The first R is Rookie. Sounds stupid, but it’s really not if you have common sense. Donovan Mitchell is a true rookie meaning he was drafted in June 2017, and played his first game in October. Simmons, who came in 2016, is what you call a redshirt. Due to injury, he was able to sit out a year to develop his body, study the game, and adjust to the NBA’s lifestyle at a slower pace. Mitchell didn’t have that luxury, which is why his performances are more monumental.

This brings me to my second R: Respect. I want you to observe the picture below.

celtics ben

Now, I’m not a genius (well, yeah I am.), but I don’t think teams fear Ben. He’s a valuable point guard, but also an abortive asset. This is the same “rookie” that scored only 1 point in Game 2 against the Celtics. Mitchell, however, has been receiving high honors from other superstars including LeBron James.

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When you go to a job interview, there are two things you know for sure: what job you’re applying for and how presentable you need to be in order to make a good impression. But these things are only the foundation. You need something on paper for validation: A Resume.

Simmons put in work. Averaging nearly 16 points, 8 rebounds, and 8 assists for your first season is notable. I’m even more impressed with the fact he led the Sixers to a 50-win season.

But let’s face other facts.

Mitchell averaged 20-4-3, leading star-less Jazz team to a 5th seed ranking in the Western Conference. He went up a notch in the playoffs increasing his numbers to 24-6-4. In the Jazz’s elimination game against the Rockets, he scored 22 points in the 3rd quarter alone.

Donovan is that dude for them now.

Basketball has always been an “alpha-dog” type of sport, and it always will be, which is why Donovan Mitchell is my Rookie of the Year.

donovan dunk

Why James Harden Should Be Snubbed Again

Before you decipher this blog, I promise you that my own personal thoughts towards James Harden’s eccentric unwillingness to cut off his Mohawk at age 28 does not interfere with my argument.

Harden isn’t one of my favorites, but I can’t deny him as a smooth arsonist.
He has all of the tools that make defenders apprehensive: fluid ball-handling, a silky, smooth step-back jumper, and a vexatious ability to get foul calls, which can make players seethe.

come on eye roll GIF by NBA-source

James aka ‘The Beard’ is the best 2-guard in the NBA, and the attention he has received is justified; a historic 60-point triple-double performance, a 30-8-5 average, and he’s the driving force behind the Rockets’ 65-win season. Surely, this is enough to finally be recognized as the league’s Most Valuable Player. However, just because he’ll probably win the award, doesn’t mean he should.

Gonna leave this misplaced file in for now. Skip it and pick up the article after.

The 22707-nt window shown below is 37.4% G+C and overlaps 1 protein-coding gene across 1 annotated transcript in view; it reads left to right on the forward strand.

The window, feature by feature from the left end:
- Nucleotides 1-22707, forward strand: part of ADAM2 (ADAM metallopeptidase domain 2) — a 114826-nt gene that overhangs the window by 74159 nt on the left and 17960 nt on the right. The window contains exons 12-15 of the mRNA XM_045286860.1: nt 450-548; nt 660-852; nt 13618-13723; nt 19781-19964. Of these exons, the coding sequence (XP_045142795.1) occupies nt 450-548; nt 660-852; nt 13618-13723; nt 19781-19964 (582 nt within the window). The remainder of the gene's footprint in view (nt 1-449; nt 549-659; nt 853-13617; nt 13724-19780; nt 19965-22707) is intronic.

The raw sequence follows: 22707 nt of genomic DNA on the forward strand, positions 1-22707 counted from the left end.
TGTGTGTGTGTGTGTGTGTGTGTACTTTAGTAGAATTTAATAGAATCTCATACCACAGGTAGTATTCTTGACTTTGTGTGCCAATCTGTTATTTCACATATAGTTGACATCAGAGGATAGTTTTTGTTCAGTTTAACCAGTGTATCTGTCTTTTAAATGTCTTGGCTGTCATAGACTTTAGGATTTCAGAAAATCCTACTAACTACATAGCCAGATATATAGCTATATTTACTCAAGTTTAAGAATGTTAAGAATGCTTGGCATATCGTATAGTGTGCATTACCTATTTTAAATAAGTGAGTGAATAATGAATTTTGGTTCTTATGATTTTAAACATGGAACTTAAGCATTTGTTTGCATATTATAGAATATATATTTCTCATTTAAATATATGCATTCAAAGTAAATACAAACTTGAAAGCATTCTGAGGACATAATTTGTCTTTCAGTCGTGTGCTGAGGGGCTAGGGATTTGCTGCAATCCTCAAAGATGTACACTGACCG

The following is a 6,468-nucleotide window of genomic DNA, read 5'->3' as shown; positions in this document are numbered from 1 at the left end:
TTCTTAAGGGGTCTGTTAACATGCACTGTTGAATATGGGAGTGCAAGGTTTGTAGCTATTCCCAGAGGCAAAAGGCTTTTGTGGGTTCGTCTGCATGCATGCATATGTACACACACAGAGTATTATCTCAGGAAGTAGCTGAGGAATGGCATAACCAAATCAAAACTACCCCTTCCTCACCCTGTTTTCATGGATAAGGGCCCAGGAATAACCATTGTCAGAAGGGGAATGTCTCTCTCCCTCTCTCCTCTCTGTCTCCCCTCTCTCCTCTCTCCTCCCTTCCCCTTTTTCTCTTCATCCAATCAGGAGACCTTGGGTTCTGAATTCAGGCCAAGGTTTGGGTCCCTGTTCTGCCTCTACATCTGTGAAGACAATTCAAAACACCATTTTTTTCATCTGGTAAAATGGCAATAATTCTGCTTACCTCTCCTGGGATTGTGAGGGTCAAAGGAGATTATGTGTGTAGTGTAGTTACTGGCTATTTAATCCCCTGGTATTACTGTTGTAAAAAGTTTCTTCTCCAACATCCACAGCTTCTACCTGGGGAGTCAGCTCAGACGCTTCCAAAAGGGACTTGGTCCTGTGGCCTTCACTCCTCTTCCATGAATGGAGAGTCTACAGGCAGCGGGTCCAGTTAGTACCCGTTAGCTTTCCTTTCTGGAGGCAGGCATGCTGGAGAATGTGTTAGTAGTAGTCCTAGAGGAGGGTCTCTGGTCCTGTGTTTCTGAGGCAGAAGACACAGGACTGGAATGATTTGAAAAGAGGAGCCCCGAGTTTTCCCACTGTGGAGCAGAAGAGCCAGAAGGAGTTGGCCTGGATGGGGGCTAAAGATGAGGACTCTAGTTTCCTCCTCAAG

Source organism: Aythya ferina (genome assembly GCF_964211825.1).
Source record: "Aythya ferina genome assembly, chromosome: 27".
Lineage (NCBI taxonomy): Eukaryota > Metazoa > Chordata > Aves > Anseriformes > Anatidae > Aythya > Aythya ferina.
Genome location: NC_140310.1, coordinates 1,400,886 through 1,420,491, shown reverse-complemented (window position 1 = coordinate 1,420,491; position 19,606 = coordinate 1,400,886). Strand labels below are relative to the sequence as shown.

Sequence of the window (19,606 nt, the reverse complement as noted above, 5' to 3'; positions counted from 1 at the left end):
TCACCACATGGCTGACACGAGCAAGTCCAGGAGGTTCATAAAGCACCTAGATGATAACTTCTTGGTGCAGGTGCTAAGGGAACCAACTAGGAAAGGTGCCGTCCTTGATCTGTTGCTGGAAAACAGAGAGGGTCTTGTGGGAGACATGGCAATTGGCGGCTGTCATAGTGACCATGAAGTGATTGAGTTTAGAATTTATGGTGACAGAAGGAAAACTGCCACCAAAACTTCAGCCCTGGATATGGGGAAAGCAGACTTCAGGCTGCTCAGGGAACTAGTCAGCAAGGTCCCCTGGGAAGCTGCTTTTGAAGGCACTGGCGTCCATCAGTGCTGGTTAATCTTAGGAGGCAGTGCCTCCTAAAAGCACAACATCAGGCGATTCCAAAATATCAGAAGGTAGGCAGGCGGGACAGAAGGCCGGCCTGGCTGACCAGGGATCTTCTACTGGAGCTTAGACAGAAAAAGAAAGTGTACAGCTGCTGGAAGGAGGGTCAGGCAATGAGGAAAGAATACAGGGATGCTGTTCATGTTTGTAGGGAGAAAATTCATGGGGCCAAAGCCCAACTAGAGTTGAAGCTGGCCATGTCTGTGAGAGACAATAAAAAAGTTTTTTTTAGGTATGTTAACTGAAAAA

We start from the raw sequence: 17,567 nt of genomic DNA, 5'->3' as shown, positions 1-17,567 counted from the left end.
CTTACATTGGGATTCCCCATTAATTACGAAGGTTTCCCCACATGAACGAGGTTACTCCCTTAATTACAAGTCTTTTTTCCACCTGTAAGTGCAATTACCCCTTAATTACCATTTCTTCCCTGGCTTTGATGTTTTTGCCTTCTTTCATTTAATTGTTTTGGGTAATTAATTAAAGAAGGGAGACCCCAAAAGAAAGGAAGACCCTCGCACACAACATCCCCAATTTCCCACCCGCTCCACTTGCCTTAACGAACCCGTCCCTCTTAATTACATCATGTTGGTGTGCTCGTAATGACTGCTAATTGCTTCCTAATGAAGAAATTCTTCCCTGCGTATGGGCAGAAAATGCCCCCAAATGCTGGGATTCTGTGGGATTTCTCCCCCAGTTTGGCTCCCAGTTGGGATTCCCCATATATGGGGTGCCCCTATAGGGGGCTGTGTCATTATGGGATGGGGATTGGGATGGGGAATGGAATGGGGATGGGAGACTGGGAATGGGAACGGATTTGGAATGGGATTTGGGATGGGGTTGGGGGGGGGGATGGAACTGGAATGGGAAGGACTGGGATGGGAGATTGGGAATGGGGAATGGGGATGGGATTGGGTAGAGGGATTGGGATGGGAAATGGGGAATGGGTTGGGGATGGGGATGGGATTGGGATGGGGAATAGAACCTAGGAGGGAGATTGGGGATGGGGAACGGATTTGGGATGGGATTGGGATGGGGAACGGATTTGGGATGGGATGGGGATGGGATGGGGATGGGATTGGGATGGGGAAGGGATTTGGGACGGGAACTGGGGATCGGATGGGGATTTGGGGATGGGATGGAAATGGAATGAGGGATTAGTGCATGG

The title ‘MVP’ can be over-analyzed at times. Some will say it’s deserved to the best overall player. Some will argue that it should be crowned to whoever has the best season. But if you was to take the label for what it is, you would see that it’s exactly what it says: Most Valuable; and James Harden is not that.

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The Rockets are a playoff team with or without Harden. The Rockets also have an honorable head coach. These are two key aspects that 2 other players lack, yet they’re having a more impressive year.

Russell Westbrook became the first player in NBA history to average a triple-double in back-to-back seasons. LeBron James in his 15th year played all 82 games for the first time in his career while averaging 27, 9, & 8. (A career high in assists and rebounds, by the way.)

Both of these players’ teams have a shared characteristic—they’re not playoff contenders without these stars, which is what “most valuable” means to me. I’m not saying Mr. Mohawk (I tried) shouldn’t be considered, but if we’re going to give him an award, let it be Most Groomed because it’s a talent to maintain that beard as long as he has.

March’s Denouement

Ya know? After doing some pondering, I believe that we should fast-forward through all sport-related activities for the rest of 2018. Let’s reflect on the buffoonery that has happened during the first 3 months.

A 2nd-string quarterback put on his cape to lead Alabama to another FBS title. Tom Brady also lost his third Super Bowl to a backup QB. And a 16 seed beat a 1 seed in this year’s Big Dance.
Actually, that game was inevitable because Virginia is trash.